PRAIRIE MOON SHINES AGAIN

Many moons ago we visited Prairie Moon Sculpture Garden and Museum but our return visit this past Sunday after being at the Alma Music and Arts Festival was special. Prairie Moon has a new ‘face’. It wasn’t old and tired looking as I remembered it but Sunday it shone brightly. Let me tell you its story…

To begin with if it wasn’t for Herman Rusch, there would be no Prairie Moon Sculpture Garden and Museum. After working his family land for 40 years near Arcadia, he retired in’52 and rented, eventually buying the Prairie Moon Dance Hall which he turned into a museum. A museum he filled to the brim with oddities. In contrast though, the grounds were empty.

Raised rock garden bed with fisherman and deer

In 1938 Rusch decided to do something about that emptiness surrounding the museum and built a concrete and stone planter. This was just the beginning as it was followed by many more sculptures and flower beds during the next 16 years as he continued to scour quarries for different kinds of stone and his masonry skill grew.

It took a year to build a 260 ft arched fence on one side of the property. Notice how intricate each piece of the fence is as it’s embellished with mirrors, glass, rocks, bricks and pottery shards.

Grotto effect miniature castel

Sometimes he added color to the cement / would paint it.

When we originally visited , the sculptures had seen better days as its colors faded and sculptures were disentegrating after years of the Wisconsin elements.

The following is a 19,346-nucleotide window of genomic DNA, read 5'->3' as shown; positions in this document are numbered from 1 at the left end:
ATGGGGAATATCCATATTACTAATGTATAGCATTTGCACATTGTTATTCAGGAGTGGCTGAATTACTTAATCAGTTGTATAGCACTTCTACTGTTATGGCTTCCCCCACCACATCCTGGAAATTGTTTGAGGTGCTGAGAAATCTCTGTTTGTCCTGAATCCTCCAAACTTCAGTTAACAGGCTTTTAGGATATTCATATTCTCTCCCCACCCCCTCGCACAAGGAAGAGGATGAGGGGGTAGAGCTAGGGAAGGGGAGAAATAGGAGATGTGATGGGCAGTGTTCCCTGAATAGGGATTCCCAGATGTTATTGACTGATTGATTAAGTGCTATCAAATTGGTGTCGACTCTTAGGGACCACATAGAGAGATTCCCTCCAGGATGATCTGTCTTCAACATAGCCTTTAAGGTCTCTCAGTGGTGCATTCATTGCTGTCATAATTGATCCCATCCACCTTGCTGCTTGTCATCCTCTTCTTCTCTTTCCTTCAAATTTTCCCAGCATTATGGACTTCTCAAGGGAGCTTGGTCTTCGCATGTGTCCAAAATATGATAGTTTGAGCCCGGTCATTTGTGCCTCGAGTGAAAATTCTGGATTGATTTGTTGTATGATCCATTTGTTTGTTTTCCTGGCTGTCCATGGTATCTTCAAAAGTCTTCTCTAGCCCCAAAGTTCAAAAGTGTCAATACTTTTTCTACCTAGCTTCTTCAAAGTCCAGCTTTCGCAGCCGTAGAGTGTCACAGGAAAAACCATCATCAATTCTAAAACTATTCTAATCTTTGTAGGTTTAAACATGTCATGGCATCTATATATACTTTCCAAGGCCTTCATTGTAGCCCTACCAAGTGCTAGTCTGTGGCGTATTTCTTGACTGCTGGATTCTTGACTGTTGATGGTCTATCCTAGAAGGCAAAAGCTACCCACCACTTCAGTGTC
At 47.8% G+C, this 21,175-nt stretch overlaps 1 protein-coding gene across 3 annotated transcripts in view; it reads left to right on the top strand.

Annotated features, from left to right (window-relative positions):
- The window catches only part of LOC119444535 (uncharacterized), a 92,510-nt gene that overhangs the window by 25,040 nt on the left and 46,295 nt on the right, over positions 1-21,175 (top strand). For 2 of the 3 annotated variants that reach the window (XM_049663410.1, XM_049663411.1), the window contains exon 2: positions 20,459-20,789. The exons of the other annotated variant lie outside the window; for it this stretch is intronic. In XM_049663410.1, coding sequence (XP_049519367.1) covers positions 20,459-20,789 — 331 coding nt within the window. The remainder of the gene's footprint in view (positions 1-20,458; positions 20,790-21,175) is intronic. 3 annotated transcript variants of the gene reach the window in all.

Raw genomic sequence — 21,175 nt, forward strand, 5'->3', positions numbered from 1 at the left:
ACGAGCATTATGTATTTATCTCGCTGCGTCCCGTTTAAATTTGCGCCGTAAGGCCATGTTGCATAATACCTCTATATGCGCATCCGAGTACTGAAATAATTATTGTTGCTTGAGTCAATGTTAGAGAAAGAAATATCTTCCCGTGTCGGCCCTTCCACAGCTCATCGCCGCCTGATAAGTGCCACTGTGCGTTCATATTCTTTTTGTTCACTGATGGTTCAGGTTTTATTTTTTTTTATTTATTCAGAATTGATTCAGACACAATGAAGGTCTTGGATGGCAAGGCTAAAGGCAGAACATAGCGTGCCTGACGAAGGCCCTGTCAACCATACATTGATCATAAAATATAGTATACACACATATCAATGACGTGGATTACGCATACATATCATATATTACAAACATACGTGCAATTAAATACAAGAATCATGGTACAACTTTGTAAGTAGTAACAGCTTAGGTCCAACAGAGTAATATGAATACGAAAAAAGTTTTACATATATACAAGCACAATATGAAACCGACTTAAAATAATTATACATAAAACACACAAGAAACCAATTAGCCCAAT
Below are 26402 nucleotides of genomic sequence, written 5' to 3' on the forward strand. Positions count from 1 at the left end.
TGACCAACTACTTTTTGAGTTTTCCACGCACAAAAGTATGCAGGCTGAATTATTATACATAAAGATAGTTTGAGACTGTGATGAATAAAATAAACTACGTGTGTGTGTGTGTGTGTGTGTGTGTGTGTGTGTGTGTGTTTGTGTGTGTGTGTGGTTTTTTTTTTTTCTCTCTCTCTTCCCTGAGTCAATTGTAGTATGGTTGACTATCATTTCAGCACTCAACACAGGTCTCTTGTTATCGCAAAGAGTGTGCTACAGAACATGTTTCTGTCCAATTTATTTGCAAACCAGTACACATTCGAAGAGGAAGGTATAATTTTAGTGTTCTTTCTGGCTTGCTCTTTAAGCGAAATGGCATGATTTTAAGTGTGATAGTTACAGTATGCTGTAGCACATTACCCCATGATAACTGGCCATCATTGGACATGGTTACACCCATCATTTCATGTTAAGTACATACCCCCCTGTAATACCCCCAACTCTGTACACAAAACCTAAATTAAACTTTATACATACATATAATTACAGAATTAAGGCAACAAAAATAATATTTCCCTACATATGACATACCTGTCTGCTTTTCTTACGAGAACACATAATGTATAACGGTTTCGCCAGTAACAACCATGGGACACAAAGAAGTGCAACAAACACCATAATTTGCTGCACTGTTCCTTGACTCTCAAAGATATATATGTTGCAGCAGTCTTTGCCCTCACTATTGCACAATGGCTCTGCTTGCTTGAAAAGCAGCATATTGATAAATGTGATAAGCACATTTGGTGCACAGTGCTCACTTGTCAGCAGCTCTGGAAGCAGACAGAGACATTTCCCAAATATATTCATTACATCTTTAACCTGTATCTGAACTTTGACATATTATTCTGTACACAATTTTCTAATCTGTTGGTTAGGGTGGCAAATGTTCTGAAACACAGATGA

Some cement is colored and others are hand painted. Notice the 13 1/2 ft watch tower behind the church…

Structures of all scales sprinkle the grounds like castles, towers, a Hindu Temple, a Rocket to the stars, even a windmill etc…

There were even people and animals. I spied a snake, dinosaur and a bear like the one below.

Warding off the ‘ bare ‘ facts.

Anyhoo, on with the story .. By age 89 Rusch had created 40 sculptures and even purchased 4 .

The Tower and Rocket to the Stars are in the background

The Walker Art Institute even included his art in one of their major exhibitions. This one time farmer had found fame in his later years. At 94 he auctioned off the museum selling off most of its contents. Imagine its new life as the new owners converted it to a dog kennel for 13 years.

Rusch died soon after his 100th birthday but his sculpture work lived on. Unbeknownst to us in ’92 it was the Kohler museum on the other side of the state who purchased the property and began “restoration with an ongoing commitment to the preservation of significant art environments by self-taught artists. The conservation of sculptures required structural stabilization; surface repairs and cleaning; paint analysis including stereoscopic microscopy; and painting to re-establish the original palette.

Gardens were revitalized and the Museum is filled with memorabilia along with additions from other area folk artists over the last couple of decades.

We were witnesses to years of this transformation.

Kohler donated the site by the town of Milton with the condition it would be maintained.

And Prairie Moon ‘shines’ again thanks to the Kohler Museum and its care today by the Friends of Prairie Moon Sculpture Garden.

*An aside: It was the Kohler Museum who also revitalized my neighbor Mary Nohl’s property in Fox Point, one of Wisconsin’s top folk artists. Here’s an older blog entry: https://chaseburg.blogspot.com/2014/05/bewitched.html

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